I will never forget the morning after my son experienced his first psychotic break and was transferred to a psychiatric evaluation center in downtown Phoenix to be assessed for court ordered treatment. I did not understand the first thing about psychosis and psych centers. Anxiously I picked up the phone and called the number on a business card that a police officer had given to my husband.
“How is our son Seth doing?” I asked the behavioral health technician who answered.
“Your son is Seth?” he chuckled, “ma’am, your son is a psychopath. Give him the number to a homeless shelter and pack his bags!” More chuckles.
My heart sank in despair as I fell to my knees that morning. His words felt ominous at the time, as if he were declaring a line from Dante’s poem, “All hope abandon ye who enter here!”
Despite the dramatic greeting, we would eventually get help for our son. But that introduction into the adult mental illness system would burn a scar over the years that would never fade. It was a correct representation of how a managed care health system ranks someone with significant mental health needs: costly and disposable.
Do you think I am being the dramatic one now? Consider that in March 2023, the government of Canada will join 5 other countries in allowing physician assisted suicide for people living with serious mental illness even though fewer than half of Canadians support it. When I did a google search on “MAID,” Medical Assistance in Dying, I came across this website with the tagline “Dying with Dignity.” My husband Matthew and I recoil at this message. How can you promote dying with dignity when as a society we have not poured ourselves into pursuing what life with dignity could look like for someone living with a serious mental illness?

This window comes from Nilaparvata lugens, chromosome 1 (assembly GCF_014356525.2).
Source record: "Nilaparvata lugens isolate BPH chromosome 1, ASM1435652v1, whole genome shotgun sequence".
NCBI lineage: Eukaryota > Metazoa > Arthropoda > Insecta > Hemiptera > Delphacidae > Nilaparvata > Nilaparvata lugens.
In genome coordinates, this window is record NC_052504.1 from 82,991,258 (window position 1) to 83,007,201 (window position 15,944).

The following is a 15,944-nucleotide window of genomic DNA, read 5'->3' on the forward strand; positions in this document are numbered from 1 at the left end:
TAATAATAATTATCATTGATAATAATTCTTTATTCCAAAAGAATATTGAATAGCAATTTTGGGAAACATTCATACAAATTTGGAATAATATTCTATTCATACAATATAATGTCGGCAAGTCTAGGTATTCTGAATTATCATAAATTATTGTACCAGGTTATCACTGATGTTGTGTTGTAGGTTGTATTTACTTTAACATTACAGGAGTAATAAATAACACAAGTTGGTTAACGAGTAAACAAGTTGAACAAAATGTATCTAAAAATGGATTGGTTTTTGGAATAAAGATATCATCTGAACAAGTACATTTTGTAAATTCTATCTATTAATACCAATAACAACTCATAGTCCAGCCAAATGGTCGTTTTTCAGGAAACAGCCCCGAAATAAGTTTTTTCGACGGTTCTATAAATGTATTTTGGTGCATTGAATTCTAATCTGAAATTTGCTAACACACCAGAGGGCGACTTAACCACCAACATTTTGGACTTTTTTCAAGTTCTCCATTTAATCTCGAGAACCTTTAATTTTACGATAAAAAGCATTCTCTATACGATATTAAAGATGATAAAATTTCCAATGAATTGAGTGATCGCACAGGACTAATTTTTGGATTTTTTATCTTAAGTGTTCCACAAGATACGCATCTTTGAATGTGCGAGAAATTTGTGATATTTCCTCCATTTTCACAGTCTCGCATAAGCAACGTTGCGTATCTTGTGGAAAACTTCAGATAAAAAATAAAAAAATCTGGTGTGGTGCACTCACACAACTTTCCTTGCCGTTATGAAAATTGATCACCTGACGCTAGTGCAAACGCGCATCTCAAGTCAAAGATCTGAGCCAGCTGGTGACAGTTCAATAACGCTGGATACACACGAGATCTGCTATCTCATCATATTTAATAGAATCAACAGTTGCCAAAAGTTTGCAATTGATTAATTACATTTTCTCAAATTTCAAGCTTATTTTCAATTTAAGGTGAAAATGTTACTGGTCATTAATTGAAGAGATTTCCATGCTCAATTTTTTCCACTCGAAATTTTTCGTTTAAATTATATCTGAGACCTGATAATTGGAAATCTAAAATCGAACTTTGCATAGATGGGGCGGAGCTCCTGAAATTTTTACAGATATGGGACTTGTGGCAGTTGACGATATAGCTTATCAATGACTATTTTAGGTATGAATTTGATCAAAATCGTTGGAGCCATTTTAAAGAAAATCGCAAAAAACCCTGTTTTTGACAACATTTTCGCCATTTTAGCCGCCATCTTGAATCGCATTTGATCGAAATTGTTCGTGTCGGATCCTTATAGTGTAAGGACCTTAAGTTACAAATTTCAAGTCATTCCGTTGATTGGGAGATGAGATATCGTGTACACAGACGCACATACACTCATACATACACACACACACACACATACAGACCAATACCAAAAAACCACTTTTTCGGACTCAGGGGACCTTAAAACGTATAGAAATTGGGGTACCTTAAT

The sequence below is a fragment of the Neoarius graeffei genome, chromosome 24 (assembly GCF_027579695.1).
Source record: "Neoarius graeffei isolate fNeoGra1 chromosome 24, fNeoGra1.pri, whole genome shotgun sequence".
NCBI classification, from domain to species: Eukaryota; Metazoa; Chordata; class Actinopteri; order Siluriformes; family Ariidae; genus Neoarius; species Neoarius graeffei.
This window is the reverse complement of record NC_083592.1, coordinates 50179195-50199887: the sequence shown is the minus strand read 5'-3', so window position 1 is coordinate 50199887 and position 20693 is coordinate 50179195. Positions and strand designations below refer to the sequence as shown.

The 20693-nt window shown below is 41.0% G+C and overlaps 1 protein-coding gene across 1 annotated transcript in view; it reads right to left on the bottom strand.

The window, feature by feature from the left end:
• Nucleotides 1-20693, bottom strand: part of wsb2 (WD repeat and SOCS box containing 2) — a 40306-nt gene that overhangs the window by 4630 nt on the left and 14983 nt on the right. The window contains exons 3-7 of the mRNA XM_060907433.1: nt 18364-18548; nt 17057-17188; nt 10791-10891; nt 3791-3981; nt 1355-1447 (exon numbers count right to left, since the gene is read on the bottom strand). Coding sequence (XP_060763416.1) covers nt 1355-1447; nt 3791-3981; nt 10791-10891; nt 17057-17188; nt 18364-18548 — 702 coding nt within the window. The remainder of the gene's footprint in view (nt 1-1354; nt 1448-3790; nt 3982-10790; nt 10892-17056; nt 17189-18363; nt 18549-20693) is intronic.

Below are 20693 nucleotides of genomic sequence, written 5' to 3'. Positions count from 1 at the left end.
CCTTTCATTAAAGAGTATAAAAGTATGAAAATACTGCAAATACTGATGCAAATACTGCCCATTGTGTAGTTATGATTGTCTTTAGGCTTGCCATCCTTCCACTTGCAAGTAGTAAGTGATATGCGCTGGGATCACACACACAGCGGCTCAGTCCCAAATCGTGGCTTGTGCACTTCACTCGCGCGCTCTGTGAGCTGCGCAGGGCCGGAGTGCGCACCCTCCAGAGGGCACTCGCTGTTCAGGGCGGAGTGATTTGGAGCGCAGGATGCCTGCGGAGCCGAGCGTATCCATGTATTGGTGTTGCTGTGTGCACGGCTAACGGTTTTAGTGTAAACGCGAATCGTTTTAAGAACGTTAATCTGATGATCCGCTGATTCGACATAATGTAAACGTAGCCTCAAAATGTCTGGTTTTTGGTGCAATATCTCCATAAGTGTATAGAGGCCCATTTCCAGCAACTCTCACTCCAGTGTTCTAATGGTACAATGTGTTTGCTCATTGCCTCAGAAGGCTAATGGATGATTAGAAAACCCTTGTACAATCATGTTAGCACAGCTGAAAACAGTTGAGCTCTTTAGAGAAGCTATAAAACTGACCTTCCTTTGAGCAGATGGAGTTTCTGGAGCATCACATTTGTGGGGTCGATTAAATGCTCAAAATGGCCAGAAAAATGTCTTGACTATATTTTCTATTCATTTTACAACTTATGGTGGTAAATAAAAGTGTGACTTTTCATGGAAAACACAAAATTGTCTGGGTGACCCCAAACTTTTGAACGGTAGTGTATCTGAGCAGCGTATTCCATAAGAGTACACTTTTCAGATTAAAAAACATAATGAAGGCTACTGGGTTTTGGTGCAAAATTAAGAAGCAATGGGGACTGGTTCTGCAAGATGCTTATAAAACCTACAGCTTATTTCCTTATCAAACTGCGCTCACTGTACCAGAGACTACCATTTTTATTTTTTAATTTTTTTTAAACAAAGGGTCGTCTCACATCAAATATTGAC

It’s as if we went straight from the horrors of institutions, though not everything about them was inhumane, to a boot out the back door. As a Christian, how do I begin to think about this?
Well, it should come natural to me given the incredible mercy I’ve received. I am loved despite everything I’ve done to earn the exact opposite. Christ gave me life when I deserved death. Would I then turn to my fellow man and offer him death? There is a better way, and it is not as complicated as we think.
We can begin by caring for caregivers of people living with serious mental illness. Currently our support group relates with at least thirty people either through meetings or advocacy help. Just imagine if more churches related with thirty people in their own communities. The church can be a refuge for families. Jesus engaged lovingly with people who had fallen through the social systems, the church must do this too.
Not only should we begin to support families, but we should enter their stories. We must listen and learn. Then we can start to speak up and become advocates for those who cannot do so for themselves. And we can do this with knowledge and compassion.
Genesis 1 slams it home; we are people made from dust in the brilliant design and image of God. Everyone worthy of respect. Disability does not diminish our value; in fact, I believe based on what I read in the bible, that it awakens God’s tender affection. He has eyes for the outcast, we must have them too. In the coming months we will be intentionally sharing more about our caregiver support group and how you can partner with us to offer a better way, the way of life.